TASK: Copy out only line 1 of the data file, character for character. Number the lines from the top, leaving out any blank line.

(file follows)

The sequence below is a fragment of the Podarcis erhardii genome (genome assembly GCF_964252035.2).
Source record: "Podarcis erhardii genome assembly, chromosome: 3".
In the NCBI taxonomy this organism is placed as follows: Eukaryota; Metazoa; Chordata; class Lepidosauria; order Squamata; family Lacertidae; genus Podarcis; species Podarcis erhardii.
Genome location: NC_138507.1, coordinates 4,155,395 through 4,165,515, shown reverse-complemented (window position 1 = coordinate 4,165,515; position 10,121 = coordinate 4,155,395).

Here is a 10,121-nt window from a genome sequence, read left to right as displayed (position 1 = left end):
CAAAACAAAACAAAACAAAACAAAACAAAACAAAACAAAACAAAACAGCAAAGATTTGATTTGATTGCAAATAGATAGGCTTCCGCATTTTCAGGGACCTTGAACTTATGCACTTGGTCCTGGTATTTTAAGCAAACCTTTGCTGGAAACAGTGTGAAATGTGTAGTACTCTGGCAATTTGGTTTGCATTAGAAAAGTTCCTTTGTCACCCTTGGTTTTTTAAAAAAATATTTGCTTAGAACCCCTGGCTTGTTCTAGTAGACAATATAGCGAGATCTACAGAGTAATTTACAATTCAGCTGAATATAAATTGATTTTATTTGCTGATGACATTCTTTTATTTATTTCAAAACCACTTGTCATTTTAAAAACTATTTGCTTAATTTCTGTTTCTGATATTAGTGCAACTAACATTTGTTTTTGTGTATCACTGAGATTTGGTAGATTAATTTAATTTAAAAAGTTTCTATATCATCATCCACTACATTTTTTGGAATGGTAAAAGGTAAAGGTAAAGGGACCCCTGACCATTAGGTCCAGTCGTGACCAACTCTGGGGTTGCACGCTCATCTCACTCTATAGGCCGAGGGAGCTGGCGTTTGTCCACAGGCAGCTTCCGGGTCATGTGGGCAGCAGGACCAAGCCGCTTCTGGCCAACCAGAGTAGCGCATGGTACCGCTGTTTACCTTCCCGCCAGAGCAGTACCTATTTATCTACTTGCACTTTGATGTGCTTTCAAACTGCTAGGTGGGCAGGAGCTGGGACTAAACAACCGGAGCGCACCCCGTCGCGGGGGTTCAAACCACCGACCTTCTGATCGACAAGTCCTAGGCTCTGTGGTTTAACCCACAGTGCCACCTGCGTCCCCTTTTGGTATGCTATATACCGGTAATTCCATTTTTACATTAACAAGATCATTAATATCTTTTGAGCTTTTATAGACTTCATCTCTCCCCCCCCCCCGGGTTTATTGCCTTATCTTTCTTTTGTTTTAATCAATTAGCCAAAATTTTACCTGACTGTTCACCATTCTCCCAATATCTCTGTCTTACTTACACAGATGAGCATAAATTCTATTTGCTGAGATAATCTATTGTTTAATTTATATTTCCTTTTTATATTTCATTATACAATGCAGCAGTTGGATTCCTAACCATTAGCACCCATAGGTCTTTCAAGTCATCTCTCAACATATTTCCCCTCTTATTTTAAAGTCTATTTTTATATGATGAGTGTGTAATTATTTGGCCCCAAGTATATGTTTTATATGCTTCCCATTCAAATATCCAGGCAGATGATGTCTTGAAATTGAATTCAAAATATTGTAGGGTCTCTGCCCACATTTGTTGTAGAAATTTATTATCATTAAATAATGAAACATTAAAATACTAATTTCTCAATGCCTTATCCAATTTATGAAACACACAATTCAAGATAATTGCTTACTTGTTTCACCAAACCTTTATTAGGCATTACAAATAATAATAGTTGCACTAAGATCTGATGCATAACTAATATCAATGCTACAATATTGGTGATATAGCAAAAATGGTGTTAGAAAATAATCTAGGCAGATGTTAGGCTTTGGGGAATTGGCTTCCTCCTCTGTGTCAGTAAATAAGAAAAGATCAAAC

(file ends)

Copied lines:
The sequence below is a fragment of the Podarcis erhardii genome (genome assembly GCF_964252035.2).